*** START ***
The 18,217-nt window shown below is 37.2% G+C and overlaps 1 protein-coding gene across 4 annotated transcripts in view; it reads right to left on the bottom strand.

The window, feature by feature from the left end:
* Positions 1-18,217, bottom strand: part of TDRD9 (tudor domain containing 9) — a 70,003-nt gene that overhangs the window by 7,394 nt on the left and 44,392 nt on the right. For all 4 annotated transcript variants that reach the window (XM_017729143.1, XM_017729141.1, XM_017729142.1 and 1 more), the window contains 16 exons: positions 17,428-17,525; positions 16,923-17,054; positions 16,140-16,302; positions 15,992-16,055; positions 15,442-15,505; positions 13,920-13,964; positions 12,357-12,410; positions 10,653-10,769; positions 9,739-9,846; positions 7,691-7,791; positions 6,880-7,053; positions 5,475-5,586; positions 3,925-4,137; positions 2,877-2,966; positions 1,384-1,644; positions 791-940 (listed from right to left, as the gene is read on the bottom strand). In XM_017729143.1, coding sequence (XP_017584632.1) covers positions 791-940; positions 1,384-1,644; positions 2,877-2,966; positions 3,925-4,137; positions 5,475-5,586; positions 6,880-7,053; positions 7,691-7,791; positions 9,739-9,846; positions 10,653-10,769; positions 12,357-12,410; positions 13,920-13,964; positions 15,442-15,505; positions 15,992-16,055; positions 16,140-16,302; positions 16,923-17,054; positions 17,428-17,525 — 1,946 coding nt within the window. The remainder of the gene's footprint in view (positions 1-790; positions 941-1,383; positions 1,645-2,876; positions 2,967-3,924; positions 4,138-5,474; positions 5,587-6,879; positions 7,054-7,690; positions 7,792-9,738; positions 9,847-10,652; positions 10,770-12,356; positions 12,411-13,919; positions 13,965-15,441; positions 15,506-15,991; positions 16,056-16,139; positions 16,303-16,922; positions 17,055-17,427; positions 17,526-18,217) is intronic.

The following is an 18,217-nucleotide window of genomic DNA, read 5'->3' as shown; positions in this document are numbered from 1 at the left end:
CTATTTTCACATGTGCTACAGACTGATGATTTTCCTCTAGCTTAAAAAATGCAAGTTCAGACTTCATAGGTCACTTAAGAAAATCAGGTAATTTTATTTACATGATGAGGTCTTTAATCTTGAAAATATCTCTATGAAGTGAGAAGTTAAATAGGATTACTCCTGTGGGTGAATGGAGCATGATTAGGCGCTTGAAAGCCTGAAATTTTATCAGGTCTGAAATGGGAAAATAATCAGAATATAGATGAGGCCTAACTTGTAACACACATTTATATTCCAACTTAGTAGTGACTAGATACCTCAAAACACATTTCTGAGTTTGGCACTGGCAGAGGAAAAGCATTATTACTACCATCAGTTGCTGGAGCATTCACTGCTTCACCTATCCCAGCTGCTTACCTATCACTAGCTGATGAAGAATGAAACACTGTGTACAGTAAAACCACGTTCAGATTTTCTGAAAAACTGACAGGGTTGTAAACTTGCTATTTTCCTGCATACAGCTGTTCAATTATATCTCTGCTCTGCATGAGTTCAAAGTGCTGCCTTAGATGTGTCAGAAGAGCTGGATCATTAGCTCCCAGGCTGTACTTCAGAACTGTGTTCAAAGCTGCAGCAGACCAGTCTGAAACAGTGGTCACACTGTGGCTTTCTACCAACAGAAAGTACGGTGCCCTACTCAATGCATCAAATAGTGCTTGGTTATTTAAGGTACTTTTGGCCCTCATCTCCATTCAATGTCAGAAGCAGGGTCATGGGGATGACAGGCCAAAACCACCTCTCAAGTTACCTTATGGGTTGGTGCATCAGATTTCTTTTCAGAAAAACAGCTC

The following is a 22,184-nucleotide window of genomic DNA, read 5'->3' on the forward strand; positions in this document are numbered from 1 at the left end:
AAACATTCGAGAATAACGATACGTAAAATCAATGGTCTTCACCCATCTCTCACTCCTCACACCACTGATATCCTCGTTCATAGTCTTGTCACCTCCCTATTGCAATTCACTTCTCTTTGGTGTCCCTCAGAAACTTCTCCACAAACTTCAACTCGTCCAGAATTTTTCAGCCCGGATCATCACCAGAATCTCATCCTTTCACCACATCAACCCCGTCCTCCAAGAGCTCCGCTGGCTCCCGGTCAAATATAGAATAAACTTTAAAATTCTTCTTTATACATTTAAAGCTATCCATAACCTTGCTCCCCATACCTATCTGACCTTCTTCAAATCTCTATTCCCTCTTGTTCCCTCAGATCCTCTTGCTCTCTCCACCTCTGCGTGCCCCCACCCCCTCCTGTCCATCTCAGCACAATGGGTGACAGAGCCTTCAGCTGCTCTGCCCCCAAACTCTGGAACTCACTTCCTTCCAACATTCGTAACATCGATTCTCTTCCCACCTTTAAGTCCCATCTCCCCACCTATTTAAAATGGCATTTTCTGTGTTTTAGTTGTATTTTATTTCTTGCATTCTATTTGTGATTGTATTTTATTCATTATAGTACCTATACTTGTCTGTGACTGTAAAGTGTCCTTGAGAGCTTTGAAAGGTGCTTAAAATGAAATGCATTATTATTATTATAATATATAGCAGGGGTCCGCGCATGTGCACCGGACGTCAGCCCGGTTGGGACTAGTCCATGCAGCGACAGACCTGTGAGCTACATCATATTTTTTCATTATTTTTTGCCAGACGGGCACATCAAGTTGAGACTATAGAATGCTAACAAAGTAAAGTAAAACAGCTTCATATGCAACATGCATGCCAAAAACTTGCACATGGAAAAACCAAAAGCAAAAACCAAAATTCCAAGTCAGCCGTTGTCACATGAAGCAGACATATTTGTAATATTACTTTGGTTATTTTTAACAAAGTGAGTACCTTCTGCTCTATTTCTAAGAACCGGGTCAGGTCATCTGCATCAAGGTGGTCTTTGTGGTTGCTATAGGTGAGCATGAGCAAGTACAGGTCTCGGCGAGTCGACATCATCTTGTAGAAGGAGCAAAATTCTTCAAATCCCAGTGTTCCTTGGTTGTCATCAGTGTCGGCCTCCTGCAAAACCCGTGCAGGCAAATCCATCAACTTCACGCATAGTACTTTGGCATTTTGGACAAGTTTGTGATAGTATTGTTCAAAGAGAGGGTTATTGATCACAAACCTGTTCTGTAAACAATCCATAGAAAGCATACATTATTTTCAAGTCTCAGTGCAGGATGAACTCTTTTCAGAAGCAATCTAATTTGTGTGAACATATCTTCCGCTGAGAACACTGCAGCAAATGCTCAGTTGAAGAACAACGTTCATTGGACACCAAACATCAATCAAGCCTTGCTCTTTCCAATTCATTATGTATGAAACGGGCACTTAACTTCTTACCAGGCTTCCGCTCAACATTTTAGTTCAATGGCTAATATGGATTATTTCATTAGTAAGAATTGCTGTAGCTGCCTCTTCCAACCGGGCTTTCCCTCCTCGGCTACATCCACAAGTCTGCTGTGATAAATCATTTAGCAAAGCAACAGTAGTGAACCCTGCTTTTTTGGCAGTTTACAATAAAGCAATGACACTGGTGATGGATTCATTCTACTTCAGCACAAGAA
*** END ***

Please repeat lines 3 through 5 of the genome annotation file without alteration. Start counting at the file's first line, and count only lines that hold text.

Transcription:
* Positions 1-18,217, bottom strand: part of TDRD9 (tudor domain containing 9) — a 70,003-nt gene that overhangs the window by 7,394 nt on the left and 44,392 nt on the right. For all 4 annotated transcript variants that reach the window (XM_017729143.1, XM_017729141.1, XM_017729142.1 and 1 more), the window contains 16 exons: positions 17,428-17,525; positions 16,923-17,054; positions 16,140-16,302; positions 15,992-16,055; positions 15,442-15,505; positions 13,920-13,964; positions 12,357-12,410; positions 10,653-10,769; positions 9,739-9,846; positions 7,691-7,791; positions 6,880-7,053; positions 5,475-5,586; positions 3,925-4,137; positions 2,877-2,966; positions 1,384-1,644; positions 791-940 (listed from right to left, as the gene is read on the bottom strand). In XM_017729143.1, coding sequence (XP_017584632.1) covers positions 791-940; positions 1,384-1,644; positions 2,877-2,966; positions 3,925-4,137; positions 5,475-5,586; positions 6,880-7,053; positions 7,691-7,791; positions 9,739-9,846; positions 10,653-10,769; positions 12,357-12,410; positions 13,920-13,964; positions 15,442-15,505; positions 15,992-16,055; positions 16,140-16,302; positions 16,923-17,054; positions 17,428-17,525 — 1,946 coding nt within the window. The remainder of the gene's footprint in view (positions 1-790; positions 941-1,383; positions 1,645-2,876; positions 2,967-3,924; positions 4,138-5,474; positions 5,587-6,879; positions 7,054-7,690; positions 7,792-9,738; positions 9,847-10,652; positions 10,770-12,356; positions 12,411-13,919; positions 13,965-15,441; positions 15,506-15,991; positions 16,056-16,139; positions 16,303-16,922; positions 17,055-17,427; positions 17,526-18,217) is intronic.

The following is an 18,217-nucleotide window of genomic DNA, read 5'->3' as shown; positions in this document are numbered from 1 at the left end:
CTATTTTCACATGTGCTACAGACTGATGATTTTCCTCTAGCTTAAAAAATGCAAGTTCAGACTTCATAGGTCACTTAAGAAAATCAGGTAATTTTATTTACATGATGAGGTCTTTAATCTTGAAAATATCTCTATGAAGTGAGAAGTTAAATAGGATTACTCCTGTGGGTGAATGGAGCATGATTAGGCGCTTGAAAGCCTGAAATTTTATCAGGTCTGAAATGGGAAAATAATCAGAATATAGATGAGGCCTAACTTGTAACACACATTTATATTCCAACTTAGTAGTGACTAGATACCTCAAAACACATTTCTGAGTTTGGCACTGGCAGAGGAAAAGCATTATTACTACCATCAGTTGCTGGAGCATTCACTGCTTCACCTATCCCAGCTGCTTACCTATCACTAGCTGATGAAGAATGAAACACTGTGTACAGTAAAACCACGTTCAGATTTTCTGAAAAACTGACAGGGTTGTAAACTTGCTATTTTCCTGCATACAGCTGTTCAATTATATCTCTGCTCTGCATGAGTTCAAAGTGCTGCCTTAGATGTGTCAGAAGAGCTGGATCATTAGCTCCCAGGCTGTACTTCAGAACTGTGTTCAAAGCTGCAGCAGACCAGTCTGAAACAGTGGTCACACTGTGGCTTTCTACCAACAGAAAGTACGGTGCCCTACTCAATGCATCAAATAGTGCTTGGTTATTTAAGGTACTTTTGGCCCTCATCTCCATTCAATGTCAGAAGCAGGGTCATGGGGATGACAGGCCAAAACCACCTCTCAAGTTACCTTATGGGTTGGTGCATCAGATTTCTTTTCAGAAAAACAGCTC